Designing Trust – Weighing The Utility of Smart Contracts Against The Risk of Decentralization
By the year 2025, around 10% of the world’s gross domestic product (GDP) will be stored on blockchains, according to a report that was published by The World Economic Forum in August, 2016. Smart contracts are forms of electronic contracts that are coded and executed on a blockchain, and can disrupt global finance by omitting the need for intermediary third parties. Use cases of smart contracts in the financial sector include the following:
- Overseas payments to reduce transactions’ fees, capture obligations and minimize operational human errors.
- Real estate business and insurance casualty claims to eliminate the need for third parties.
- Syndicate loans to aid in real time loan funding and automate servicing operations without the need for intermediaries.
- Lending and deposits in trade finance to automate the process of creation and management of various forms of credit facilities which would ultimately eliminate the need for retail banking services.
- Capital raising via contingent convertible bonds to forewarn regulators whenever absorption of a loan needs to be activated and reduce the demand for point-in-time stress testing.
- Compliance within the context of investment management to formulate reporting and aid in automation of periodic filings.
- Proxy voting within the context of investment management to automate the process of end-to-end confirmation via votes’ validation and maximize transparency.
- Re-hypothecation of assets in market provisioning to promote real-time asset history reporting and reinforce regulatory constraints via facilitation of settlement and clearance to omit the need for intermediary third parties and minimize settlement time.
- Equity post-trade throughout market provisioning to transfer cash and equity simultaneously in real-time and reduce the possibility of occurrence of errors that can affect settlement.
The policy connotations of decentralization and the blockchain technology require economists and attorneys to understand the mechanics of this technological shift and the risks that emerge from tangible factors ( e.g. utilization of consensus as a security measure) and intangible factors ( e.g. script errors and occasional incompleteness of some smart contracts). A recently published paper examined the trust design of smart contracts, while balancing the utility of smart contracts against the risk of decentralization. Percy Venegas, the author of the paper, proposed a method for decision making that measures utility by means of “levels of trust” via utilization of artifacts from the financing sector and applying them to a portfolio that is comprised of smart contract cooperations.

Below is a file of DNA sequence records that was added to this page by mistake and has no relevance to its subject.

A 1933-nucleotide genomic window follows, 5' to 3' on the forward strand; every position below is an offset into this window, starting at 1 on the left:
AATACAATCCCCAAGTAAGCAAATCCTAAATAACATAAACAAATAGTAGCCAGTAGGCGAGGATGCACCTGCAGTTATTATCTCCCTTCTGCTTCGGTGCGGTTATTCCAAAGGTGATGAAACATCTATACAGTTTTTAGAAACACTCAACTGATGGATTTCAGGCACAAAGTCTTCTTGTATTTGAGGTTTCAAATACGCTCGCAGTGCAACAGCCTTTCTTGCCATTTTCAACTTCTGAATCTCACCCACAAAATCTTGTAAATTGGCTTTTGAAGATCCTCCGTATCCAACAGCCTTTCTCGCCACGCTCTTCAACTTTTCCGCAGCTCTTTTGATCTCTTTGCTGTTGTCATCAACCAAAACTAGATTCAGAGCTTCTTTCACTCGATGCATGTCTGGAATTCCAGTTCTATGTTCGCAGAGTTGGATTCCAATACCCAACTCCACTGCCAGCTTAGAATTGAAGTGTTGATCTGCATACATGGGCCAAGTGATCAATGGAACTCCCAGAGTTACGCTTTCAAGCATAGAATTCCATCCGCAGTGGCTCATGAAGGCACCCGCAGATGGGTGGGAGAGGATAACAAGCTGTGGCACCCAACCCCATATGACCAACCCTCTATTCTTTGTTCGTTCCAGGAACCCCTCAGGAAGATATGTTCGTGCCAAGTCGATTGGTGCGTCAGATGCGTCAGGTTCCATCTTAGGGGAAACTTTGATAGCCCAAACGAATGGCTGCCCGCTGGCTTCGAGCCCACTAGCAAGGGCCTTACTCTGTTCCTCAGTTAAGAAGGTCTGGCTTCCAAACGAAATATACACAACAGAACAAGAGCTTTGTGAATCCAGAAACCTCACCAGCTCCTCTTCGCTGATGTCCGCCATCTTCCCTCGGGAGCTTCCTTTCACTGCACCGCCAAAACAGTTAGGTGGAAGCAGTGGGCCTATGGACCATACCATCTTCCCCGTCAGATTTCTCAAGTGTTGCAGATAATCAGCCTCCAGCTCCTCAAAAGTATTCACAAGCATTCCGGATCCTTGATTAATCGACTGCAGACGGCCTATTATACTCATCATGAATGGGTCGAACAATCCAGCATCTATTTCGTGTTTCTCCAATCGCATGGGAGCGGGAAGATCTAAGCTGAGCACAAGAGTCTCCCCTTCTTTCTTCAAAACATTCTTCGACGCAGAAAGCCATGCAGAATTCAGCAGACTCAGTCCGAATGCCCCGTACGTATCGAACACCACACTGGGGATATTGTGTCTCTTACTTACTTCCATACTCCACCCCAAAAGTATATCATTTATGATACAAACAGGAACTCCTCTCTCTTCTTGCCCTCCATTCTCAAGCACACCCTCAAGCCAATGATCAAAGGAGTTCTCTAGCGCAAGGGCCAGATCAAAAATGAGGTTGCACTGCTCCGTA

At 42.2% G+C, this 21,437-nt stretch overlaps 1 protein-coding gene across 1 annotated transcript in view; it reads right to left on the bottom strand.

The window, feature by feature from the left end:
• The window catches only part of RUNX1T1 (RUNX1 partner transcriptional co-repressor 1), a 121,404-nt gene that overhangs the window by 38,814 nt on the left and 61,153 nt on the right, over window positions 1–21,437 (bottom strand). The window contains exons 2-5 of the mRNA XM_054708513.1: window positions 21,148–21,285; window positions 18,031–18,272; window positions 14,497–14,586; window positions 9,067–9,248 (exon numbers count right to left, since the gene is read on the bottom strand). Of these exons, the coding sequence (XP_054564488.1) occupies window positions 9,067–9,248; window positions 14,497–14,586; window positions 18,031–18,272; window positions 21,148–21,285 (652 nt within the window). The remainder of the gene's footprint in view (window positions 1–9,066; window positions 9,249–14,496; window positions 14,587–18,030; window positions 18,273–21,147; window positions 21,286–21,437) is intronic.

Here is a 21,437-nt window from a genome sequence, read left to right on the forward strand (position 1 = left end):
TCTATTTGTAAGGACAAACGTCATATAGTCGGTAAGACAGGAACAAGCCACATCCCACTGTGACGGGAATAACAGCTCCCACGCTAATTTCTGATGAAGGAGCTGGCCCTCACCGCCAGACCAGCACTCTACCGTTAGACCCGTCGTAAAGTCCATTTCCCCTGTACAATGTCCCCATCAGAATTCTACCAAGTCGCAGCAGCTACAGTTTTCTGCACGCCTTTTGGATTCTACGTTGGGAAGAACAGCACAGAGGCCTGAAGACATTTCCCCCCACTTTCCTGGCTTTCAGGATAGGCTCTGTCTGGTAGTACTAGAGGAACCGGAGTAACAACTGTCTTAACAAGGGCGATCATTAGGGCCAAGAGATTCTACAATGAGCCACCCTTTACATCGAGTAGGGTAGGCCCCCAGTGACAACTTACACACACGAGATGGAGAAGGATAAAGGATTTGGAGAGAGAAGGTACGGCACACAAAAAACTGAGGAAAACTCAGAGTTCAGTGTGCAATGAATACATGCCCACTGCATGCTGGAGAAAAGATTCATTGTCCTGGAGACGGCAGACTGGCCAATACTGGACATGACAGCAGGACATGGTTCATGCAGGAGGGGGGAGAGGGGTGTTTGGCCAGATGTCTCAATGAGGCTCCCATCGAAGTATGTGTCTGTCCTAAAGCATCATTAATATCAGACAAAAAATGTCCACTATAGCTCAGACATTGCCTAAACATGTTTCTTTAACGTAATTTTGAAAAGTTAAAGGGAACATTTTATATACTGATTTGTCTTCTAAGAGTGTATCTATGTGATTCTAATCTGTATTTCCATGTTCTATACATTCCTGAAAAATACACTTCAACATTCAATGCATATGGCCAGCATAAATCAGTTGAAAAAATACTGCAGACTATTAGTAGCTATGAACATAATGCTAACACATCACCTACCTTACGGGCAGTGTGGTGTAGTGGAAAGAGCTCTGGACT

Expected utility was estimated via mapping of a demand vector field, i.e. the attention level, and funding through creation of a scalar field, i.e. the investment level; the associated risk exposure is implied in the consensus mechanism tradeoffs, with regards to the progression of firms represented in the system of coordinates. This aims at creating a device for construction and analysis of a given portfolio. The data utilized in this study represents 200 million web users as well as a number of investment databases. The results of the paper represents a scalable and comprehensive view of decentralized portfolios that are inspired by the methodologies of behavioral finance.
Results of The Study:
The author of the paper concluded that utilizing a field’s approach when constructing portfolios, has revealed essential demand signals that are dependent on levels of trust. Trust flourishes with increased visibility and trust is resolved whenever funding sources are realized. Nonetheless, the nature of some of this attention can occasionally be detrimental, as is the case of negative brand associations. Digital businesses represent part of the economy of attention, and in the case of smart contracts, one should pay attention that they also operate within the context of the economy of attention as well.
The market share of digital businesses and the ability to acquire new investors/adopters quickly, and retain current users, are pivotal to promote the survival of most platforms that rely on the smart contract technology. Accordingly, enterprise users are required to collect competitive intelligence and take their due diligence to perfection before commencing in a pilot. How can one know all this, if the tangible value and associated risks are not ideally visible? It is worth mentioning that the initial step in the process of meta automation is rendering these signals tangible so that machines would efficiently manage machines, which is the main goal of the smart contract technology. Within this context, this paper can be useful to both blockchain developers and fund managers.